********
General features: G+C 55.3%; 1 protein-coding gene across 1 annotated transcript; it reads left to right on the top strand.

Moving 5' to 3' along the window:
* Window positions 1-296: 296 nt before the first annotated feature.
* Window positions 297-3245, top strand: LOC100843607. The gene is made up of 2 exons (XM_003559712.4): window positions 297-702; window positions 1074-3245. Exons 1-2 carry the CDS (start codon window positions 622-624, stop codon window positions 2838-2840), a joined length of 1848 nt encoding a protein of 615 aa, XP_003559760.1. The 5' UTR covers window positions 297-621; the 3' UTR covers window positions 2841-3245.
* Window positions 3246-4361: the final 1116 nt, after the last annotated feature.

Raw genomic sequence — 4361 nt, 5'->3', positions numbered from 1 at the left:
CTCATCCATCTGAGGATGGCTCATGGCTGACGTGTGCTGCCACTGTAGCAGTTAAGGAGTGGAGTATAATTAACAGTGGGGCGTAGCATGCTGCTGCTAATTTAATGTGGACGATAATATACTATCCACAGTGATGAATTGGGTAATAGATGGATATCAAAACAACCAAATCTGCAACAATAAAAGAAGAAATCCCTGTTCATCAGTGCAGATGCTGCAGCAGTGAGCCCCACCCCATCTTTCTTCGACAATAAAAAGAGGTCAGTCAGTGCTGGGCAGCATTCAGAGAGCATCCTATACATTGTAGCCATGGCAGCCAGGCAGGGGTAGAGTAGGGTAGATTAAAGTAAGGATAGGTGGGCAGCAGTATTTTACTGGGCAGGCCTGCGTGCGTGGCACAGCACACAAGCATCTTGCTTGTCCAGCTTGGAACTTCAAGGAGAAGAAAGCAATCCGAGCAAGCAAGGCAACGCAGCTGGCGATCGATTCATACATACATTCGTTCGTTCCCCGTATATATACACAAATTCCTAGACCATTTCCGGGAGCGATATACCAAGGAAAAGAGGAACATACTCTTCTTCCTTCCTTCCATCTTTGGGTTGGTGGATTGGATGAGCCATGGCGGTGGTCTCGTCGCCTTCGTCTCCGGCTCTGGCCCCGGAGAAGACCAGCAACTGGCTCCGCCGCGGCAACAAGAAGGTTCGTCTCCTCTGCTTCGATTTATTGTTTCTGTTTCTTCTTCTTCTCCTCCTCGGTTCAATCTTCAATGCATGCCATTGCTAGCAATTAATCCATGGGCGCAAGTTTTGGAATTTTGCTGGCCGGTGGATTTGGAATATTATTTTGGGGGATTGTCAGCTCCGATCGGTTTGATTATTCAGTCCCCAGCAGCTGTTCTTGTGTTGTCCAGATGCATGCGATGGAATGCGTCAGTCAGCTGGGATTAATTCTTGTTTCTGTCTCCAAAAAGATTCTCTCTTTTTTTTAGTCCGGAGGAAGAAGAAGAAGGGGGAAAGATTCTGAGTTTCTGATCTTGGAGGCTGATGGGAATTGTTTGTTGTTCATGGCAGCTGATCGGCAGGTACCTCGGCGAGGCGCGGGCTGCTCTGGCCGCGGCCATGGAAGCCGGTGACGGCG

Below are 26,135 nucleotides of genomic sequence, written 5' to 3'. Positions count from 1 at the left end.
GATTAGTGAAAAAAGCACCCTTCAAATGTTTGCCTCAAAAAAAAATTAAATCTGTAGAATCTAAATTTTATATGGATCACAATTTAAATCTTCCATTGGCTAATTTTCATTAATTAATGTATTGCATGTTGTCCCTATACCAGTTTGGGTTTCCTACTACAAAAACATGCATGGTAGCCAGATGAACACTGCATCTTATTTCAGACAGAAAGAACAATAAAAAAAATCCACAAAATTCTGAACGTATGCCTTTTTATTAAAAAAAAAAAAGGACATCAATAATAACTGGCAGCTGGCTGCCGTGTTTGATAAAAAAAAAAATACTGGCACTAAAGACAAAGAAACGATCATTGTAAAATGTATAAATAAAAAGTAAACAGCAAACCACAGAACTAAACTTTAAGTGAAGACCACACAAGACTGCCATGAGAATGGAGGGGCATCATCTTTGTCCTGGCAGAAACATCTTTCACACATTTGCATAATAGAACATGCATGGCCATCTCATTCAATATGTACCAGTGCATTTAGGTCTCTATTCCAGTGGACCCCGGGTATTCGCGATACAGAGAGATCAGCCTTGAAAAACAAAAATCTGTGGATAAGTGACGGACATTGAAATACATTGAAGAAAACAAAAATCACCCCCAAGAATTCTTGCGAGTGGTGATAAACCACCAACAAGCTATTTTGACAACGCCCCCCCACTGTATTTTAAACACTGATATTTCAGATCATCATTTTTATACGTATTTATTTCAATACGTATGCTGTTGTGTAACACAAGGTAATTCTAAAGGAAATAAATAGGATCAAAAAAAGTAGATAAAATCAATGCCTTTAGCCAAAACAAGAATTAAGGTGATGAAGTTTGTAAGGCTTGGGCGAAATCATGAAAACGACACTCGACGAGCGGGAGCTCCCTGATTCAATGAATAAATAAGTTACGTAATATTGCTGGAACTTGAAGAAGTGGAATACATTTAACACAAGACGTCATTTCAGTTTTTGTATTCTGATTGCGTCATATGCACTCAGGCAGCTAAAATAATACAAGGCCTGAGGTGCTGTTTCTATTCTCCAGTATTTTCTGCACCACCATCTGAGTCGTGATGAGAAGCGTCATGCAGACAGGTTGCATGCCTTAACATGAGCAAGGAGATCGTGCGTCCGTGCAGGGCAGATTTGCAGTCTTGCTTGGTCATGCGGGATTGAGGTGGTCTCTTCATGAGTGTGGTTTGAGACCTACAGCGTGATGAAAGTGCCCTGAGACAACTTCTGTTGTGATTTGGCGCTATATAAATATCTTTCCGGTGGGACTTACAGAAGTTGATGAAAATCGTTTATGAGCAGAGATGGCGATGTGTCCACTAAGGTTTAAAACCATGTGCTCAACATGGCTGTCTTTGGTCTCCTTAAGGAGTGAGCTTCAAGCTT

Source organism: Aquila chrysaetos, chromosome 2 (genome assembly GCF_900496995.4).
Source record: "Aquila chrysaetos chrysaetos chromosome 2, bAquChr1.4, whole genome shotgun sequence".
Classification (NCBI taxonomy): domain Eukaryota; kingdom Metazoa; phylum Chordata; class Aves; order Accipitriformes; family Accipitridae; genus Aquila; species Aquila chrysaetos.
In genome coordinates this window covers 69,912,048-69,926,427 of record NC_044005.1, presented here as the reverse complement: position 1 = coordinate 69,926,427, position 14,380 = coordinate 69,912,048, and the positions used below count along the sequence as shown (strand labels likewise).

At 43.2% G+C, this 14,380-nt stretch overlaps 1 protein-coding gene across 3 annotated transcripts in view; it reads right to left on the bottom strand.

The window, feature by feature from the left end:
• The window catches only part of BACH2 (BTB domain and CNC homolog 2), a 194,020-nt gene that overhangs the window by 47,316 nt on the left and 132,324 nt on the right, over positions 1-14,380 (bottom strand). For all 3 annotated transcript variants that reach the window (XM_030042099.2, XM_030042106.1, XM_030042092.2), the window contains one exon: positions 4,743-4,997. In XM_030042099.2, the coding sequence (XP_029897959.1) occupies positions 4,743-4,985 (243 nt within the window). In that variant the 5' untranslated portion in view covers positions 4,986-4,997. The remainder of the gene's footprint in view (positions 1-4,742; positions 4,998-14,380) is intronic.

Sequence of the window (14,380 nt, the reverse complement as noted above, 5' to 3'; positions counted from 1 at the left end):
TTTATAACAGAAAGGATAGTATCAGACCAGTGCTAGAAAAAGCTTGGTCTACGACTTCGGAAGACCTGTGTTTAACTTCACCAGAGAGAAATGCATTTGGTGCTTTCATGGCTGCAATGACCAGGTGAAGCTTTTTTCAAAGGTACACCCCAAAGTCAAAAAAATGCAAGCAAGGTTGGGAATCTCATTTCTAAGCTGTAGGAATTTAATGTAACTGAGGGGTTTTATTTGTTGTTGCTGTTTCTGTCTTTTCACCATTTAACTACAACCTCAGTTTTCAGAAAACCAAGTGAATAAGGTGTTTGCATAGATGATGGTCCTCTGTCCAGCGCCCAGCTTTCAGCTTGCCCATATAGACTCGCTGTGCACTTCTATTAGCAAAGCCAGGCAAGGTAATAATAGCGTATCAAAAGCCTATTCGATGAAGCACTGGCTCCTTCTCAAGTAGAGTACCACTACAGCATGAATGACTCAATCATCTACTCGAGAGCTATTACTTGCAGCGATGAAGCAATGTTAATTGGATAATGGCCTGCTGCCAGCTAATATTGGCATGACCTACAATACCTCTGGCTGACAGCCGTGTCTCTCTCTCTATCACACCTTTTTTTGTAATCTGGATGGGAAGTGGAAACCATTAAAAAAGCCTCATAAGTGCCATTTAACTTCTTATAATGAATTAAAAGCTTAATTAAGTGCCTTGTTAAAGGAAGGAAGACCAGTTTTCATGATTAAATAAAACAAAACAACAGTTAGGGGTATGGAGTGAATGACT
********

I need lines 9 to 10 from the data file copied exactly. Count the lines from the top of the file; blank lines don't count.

GATTAGTGAAAAAAGCACCCTTCAAATGTTTGCCTCAAAAAAAAATTAAATCTGTAGAATCTAAATTTTATATGGATCACAATTTAAATCTTCCATTGGCTAATTTTCATTAATTAATGTATTGCATGTTGTCCCTATACCAGTTTGGGTTTCCTACTACAAAAACATGCATGGTAGCCAGATGAACACTGCATCTTATTTCAGACAGAAAGAACAATAAAAAAAATCCACAAAATTCTGAACGTATGCCTTTTTATTAAAAAAAAAAAAGGACATCAATAATAACTGGCAGCTGGCTGCCGTGTTTGATAAAAAAAAAAATACTGGCACTAAAGACAAAGAAACGATCATTGTAAAATGTATAAATAAAAAGTAAACAGCAAACCACAGAACTAAACTTTAAGTGAAGACCACACAAGACTGCCATGAGAATGGAGGGGCATCATCTTTGTCCTGGCAGAAACATCTTTCACACATTTGCATAATAGAACATGCATGGCCATCTCATTCAATATGTACCAGTGCATTTAGGTCTCTATTCCAGTGGACCCCGGGTATTCGCGATACAGAGAGATCAGCCTTGAAAAACAAAAATCTGTGGATAAGTGACGGACATTGAAATACATTGAAGAAAACAAAAATCACCCCCAAGAATTCTTGCGAGTGGTGATAAACCACCAACAAGCTATTTTGACAACGCCCCCCCACTGTATTTTAAACACTGATATTTCAGATCATCATTTTTATACGTATTTATTTCAATACGTATGCTGTTGTGTAACACAAGGTAATTCTAAAGGAAATAAATAGGATCAAAAAAAGTAGATAAAATCAATGCCTTTAGCCAAAACAAGAATTAAGGTGATGAAGTTTGTAAGGCTTGGGCGAAATCATGAAAACGACACTCGACGAGCGGGAGCTCCCTGATTCAATGAATAAATAAGTTACGTAATATTGCTGGAACTTGAAGAAGTGGAATACATTTAACACAAGACGTCATTTCAGTTTTTGTATTCTGATTGCGTCATATGCACTCAGGCAGCTAAAATAATACAAGGCCTGAGGTGCTGTTTCTATTCTCCAGTATTTTCTGCACCACCATCTGAGTCGTGATGAGAAGCGTCATGCAGACAGGTTGCATGCCTTAACATGAGCAAGGAGATCGTGCGTCCGTGCAGGGCAGATTTGCAGTCTTGCTTGGTCATGCGGGATTGAGGTGGTCTCTTCATGAGTGTGGTTTGAGACCTACAGCGTGATGAAAGTGCCCTGAGACAACTTCTGTTGTGATTTGGCGCTATATAAATATCTTTCCGGTGGGACTTACAGAAGTTGATGAAAATCGTTTATGAGCAGAGATGGCGATGTGTCCACTAAGGTTTAAAACCATGTGCTCAACATGGCTGTCTTTGGTCTCCTTAAGGAGTGAGCTTCAAGCTT

Source organism: Aquila chrysaetos, chromosome 2 (genome assembly GCF_900496995.4).